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An incident happened yesterday that I'm not sure I handled well for my child. Maybe you mamas can give me some advice on how you would have handled it so I have some better skills for next time ...<br><br>
My sister and her partner don't have children so I don't think they realized this was a cruel as it was: Nick (my sister's boyfriend) picked up Boo and wouldn't let her go even when she was squirming to be let down and was telling him "down" ... he kept holding her until she cried. My sister told Boo to "stop being such a drama queen" Then they both laughed which made Boo cry harder. <img alt="" class="inlineimg" src="http://www.mothering.com/discussions/images/smilies/angry.gif" style="border:0px solid;" title="angry"><br><br>
I immediatly scooped Boo up and removed her from the room but I didn't say anything to my sister or to her boyfriend and now I'm wondering if I showed Boo that I won't stand up for her when someone is making her feel uncomfortable or upset. <img alt="" class="inlineimg" src="http://www.mothering.com/discussions/images/smilies/confused.gif" style="border:0px solid;" title="Confused">: I don't want to send her the message that she has to accept others making her uncomfortable or holding her when she doesn't want to be held.<br><br>
On the other hand, I really don't think they meant to be cruel. I thought my sister knew better, but she's only around Boo 3 or 4 times a year and doesn't have any children of her own so maybe she doesn't. I'm trying to give them both the benefit of the doubt. I guess I was trying to avoid an arguement but in the process I don't think I took care of my daughter's needs. <img alt="" class="inlineimg" src="http://www.mothering.com/discussions/images/smilies/greensad.gif" style="border:0px solid;" title="greensad"><br><br>
How can I handle things like this better in the future?
 

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An incident similar to this happened to us recently, only with a stranger - he just walked over and scooped up my child!!!<img alt="" class="inlineimg" src="http://www.mothering.com/discussions/images/smilies/yikes.gif" style="border:0px solid;" title="EEK!"> She of course stared at him and then cried.<br><br>
I politely said "She is a small person with real desires and I believe in respecting her rights - which include personal space. Would you walk over and hug me?" He apologized. But I would say the same thing to my sister. Would they like to be pinned down until they cried? I think not.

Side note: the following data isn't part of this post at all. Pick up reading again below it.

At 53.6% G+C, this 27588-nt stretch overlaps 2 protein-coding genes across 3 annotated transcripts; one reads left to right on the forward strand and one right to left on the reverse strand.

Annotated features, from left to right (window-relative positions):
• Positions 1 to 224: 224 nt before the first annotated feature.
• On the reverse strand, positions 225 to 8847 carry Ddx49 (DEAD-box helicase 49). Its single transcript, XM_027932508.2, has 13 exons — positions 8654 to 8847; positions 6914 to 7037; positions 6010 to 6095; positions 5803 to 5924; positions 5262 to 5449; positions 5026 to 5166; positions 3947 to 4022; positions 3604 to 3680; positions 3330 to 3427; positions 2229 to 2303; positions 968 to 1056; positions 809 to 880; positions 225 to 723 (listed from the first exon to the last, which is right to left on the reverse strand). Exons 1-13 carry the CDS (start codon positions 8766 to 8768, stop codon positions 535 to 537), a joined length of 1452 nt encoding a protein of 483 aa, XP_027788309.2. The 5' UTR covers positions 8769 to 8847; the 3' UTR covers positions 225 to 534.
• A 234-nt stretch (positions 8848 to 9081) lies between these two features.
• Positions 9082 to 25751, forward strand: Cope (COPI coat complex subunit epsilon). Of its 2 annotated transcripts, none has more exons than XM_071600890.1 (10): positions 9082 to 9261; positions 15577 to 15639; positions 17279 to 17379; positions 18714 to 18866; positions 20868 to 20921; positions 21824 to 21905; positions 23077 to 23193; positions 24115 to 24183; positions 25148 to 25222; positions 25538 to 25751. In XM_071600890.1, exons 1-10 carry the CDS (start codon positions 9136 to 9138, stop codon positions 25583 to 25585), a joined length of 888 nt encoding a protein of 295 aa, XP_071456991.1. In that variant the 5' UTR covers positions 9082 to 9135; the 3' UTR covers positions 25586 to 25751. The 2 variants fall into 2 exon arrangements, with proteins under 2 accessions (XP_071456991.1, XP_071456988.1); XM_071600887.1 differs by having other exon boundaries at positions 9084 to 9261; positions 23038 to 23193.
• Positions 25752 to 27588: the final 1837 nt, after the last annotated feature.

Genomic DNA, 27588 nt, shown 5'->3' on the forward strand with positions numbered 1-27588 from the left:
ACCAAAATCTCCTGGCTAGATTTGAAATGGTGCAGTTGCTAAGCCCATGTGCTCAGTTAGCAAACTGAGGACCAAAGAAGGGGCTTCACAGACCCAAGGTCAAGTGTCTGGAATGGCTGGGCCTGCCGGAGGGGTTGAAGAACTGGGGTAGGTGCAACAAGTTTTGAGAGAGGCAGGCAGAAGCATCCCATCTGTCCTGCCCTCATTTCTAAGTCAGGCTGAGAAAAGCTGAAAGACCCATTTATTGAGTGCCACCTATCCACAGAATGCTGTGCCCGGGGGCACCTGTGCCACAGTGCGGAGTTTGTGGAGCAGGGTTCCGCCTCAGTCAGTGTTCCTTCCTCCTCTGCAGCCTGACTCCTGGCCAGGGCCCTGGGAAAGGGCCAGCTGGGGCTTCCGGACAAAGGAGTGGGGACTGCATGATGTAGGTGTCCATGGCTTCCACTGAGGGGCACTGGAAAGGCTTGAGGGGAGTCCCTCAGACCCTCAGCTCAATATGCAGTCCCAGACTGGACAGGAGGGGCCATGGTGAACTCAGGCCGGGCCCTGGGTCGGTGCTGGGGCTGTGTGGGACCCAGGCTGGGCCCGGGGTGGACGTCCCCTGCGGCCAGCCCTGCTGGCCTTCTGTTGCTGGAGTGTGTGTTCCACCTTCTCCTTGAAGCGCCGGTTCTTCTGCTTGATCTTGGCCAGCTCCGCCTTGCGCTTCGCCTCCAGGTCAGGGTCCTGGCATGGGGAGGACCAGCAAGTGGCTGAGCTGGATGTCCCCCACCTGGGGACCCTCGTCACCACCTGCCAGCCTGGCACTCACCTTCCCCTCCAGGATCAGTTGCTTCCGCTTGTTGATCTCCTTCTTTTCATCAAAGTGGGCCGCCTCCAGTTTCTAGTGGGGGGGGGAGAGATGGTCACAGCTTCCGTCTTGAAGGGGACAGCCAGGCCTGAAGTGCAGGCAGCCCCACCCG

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Ugh. I have this issue too. My brother does this to M constantly and it makes me crazy. She's yelling, "uncle rick, let me down, put me down please." He tells her he won't let her down until she kisses him. Well I've raised her to know that she doesn't have to kiss anyone she doesn't want to kiss, including me if that's how she feels. Occasionally she does say that she isn't ready to give me lovies and that's okay. But he doesn't get it. I've told him to put her down, I've told him to leave her alone. He just doesn't seem to understand and if he does, he totally ignores me. I love my brother but I dread when he comes over because he does this. I mean, she's supposed to love her Uncle and she does but NOBODY does that to my daughter.<br>
Just some sympathy. Sorry I have no advice.<br>
Meg<img alt="" class="inlineimg" src="http://www.mothering.com/discussions/images/smilies/confused.gif" style="border:0px solid;" title="Confused">:
 

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Maybe it might be better to speak with your sister and her partner now that the incident has passed.<br>
You could maybe bring it up in casual conversation, leaving her DP out of it for the moment. You could explain, very simply, that it upsets you to see your DD upset. It's also difficult to teach a child that it's 'o.k' for some people to restrain her against her will but not for others. This is very confusing for a small child. She may not even remember the incident, but it may help to *calmly* ask how she would feel if she was restrained against her will, called a 'drama queen' and then laughed at. Depending on the nature of your sister, this may give her some perspective. It's important not to be confrontational, defensive or angry, just calmly express your feelings.<br><br>
The key is 'picking your battles'. Obviously, this incident was distressing both to you and your Boo so, perhaps this is worth persuing?<br><br>
Good luck to you mama. (and to your Boo <img alt="" class="inlineimg" src="http://www.mothering.com/discussions/images/smilies/smile.gif" style="border:0px solid;" title="smile">)
 
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